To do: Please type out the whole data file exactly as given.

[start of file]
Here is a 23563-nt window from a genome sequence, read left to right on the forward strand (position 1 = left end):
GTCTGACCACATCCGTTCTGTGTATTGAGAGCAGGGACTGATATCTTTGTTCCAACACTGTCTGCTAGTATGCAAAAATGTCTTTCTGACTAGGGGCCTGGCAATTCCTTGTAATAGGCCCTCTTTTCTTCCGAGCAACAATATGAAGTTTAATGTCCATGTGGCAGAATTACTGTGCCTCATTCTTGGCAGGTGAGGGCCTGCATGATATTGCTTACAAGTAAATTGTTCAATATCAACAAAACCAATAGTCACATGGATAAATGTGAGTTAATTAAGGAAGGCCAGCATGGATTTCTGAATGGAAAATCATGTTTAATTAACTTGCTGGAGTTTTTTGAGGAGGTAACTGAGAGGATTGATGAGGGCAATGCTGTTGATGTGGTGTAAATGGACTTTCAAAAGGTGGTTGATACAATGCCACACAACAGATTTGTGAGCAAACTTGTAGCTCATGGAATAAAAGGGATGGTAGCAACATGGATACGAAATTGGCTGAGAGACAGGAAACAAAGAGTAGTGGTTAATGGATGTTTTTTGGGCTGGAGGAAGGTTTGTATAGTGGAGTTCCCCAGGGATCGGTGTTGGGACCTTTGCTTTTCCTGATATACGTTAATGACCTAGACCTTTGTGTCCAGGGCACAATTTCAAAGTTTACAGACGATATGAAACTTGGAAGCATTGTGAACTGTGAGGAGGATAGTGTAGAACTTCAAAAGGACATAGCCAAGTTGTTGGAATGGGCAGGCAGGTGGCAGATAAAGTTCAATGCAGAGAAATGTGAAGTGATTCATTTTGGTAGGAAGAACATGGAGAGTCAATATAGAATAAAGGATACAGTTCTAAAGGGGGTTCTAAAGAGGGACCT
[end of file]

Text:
Here is a 23563-nt window from a genome sequence, read left to right on the forward strand (position 1 = left end):
GTCTGACCACATCCGTTCTGTGTATTGAGAGCAGGGACTGATATCTTTGTTCCAACACTGTCTGCTAGTATGCAAAAATGTCTTTCTGACTAGGGGCCTGGCAATTCCTTGTAATAGGCCCTCTTTTCTTCCGAGCAACAATATGAAGTTTAATGTCCATGTGGCAGAATTACTGTGCCTCATTCTTGGCAGGTGAGGGCCTGCATGATATTGCTTACAAGTAAATTGTTCAATATCAACAAAACCAATAGTCACATGGATAAATGTGAGTTAATTAAGGAAGGCCAGCATGGATTTCTGAATGGAAAATCATGTTTAATTAACTTGCTGGAGTTTTTTGAGGAGGTAACTGAGAGGATTGATGAGGGCAATGCTGTTGATGTGGTGTAAATGGACTTTCAAAAGGTGGTTGATACAATGCCACACAACAGATTTGTGAGCAAACTTGTAGCTCATGGAATAAAAGGGATGGTAGCAACATGGATACGAAATTGGCTGAGAGACAGGAAACAAAGAGTAGTGGTTAATGGATGTTTTTTGGGCTGGAGGAAGGTTTGTATAGTGGAGTTCCCCAGGGATCGGTGTTGGGACCTTTGCTTTTCCTGATATACGTTAATGACCTAGACCTTTGTGTCCAGGGCACAATTTCAAAGTTTACAGACGATATGAAACTTGGAAGCATTGTGAACTGTGAGGAGGATAGTGTAGAACTTCAAAAGGACATAGCCAAGTTGTTGGAATGGGCAGGCAGGTGGCAGATAAAGTTCAATGCAGAGAAATGTGAAGTGATTCATTTTGGTAGGAAGAACATGGAGAGTCAATATAGAATAAAGGATACAGTTCTAAAGGGGGTTCTAAAGAGGGACCT